Advanced rotator cuff treatment repairs and protects shoulder muscle from reinjury
[May 17, 2023: Staff Writer, The Brighter Side of News]
Advances in surgery have made ever better rotator cuff repairs possible. But failure rates with surgery can be high. (CREDIT: Adobe Images)
Tears of the rotator cuff are a common injury among adults. Advances in surgery have made rotator cuff repairs more effective, but failure rates are still high. However, a team of researchers from the UConn School of Medicine led by Dr. Cato Laurencin has discovered a new technique that could help repair the damaged shoulders of millions of people worldwide.
Laurencin, a surgeon, engineer, and scientist, along with graduate student Nikoo Shemshaki and other UConn Connecticut Convergence Institute researchers, has reported in the Proceedings of the National Academy of Sciences (PNAS) that a graphene/polymer matrix embedded into shoulder muscle can prevent re-tear injuries. The technique uses advanced materials to encourage muscle growth in rotator cuff muscles, addressing the real problem: muscle degeneration and fat accumulation.
“Most repairs focus on the tendon,” Laurencin explains, “and how to reattach it to the bone most effectively. But the real problem is that the muscle degenerates and accumulates fat. With a tear, the muscle shrinks, and the body grows fat in that area instead. When the tendon and muscle are finally reattached surgically to the shoulder bone, the weakened muscle can’t handle normal stresses, and the area can be re-injured again.”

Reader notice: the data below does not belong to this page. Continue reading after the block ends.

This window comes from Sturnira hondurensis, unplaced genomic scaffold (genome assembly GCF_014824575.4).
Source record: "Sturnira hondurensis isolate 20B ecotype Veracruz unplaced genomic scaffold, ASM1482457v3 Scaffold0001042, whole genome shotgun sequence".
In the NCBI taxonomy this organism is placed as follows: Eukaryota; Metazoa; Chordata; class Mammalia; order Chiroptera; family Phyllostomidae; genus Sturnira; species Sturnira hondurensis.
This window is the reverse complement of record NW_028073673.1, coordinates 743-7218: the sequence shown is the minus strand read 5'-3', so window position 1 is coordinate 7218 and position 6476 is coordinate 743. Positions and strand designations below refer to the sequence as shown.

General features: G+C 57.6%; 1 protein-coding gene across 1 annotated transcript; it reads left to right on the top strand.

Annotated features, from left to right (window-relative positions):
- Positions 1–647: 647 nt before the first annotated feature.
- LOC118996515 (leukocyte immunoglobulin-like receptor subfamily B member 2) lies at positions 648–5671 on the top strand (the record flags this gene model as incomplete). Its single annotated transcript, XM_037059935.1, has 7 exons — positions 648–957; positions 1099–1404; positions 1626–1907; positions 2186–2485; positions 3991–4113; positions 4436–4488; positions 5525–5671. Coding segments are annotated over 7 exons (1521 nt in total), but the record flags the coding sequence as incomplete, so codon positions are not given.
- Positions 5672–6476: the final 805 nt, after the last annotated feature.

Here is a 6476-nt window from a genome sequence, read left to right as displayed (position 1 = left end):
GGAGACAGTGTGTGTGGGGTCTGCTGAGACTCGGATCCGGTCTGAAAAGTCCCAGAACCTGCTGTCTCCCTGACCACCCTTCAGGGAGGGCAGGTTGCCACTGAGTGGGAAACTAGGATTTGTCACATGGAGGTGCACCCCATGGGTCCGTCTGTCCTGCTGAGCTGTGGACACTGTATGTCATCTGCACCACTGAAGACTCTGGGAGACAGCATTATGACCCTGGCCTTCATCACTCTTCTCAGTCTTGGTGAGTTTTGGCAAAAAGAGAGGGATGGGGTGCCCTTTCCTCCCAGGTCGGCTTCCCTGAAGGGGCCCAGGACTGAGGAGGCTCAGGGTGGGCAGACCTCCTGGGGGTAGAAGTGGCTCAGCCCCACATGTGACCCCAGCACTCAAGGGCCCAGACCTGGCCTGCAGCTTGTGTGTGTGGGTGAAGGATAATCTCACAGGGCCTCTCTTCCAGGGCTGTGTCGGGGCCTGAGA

To combat this issue, the UConn team developed a polymer mesh infused with nanoplatelets of graphene. When they used it to repair the shoulders of rats who had chronic rotator cuff tears with muscle atrophy, the muscle grew back. When they tried growing muscle on the mesh in a petri dish in the lab, they found that the material seemed to encourage the growth of myotubes, precursors of muscle, and discourage the formation of fat.
Robot performs first laparoscopic surgery without human assistance
Industrial repair ‘snake’ robot now being tested for cancer surgery
“This is really a potential breakthrough treatment for tears of the rotator cuff. It addresses the real problem: muscle degeneration and fat accumulation,” Laurencin says.
The researchers are now focusing on studying the matrix in a large animal and looking forward to developing the technology in humans. If successful, this could be a game-changer for millions of people suffering from rotator cuff injuries.
Rotator cuff tears are a common injury that can cause significant pain and disability, affecting millions of people worldwide. The rotator cuff is a group of four muscles and tendons that surround the shoulder joint, helping to keep the arm bone in place. When one or more of these tendons tears, it can result in pain, weakness, and limited mobility.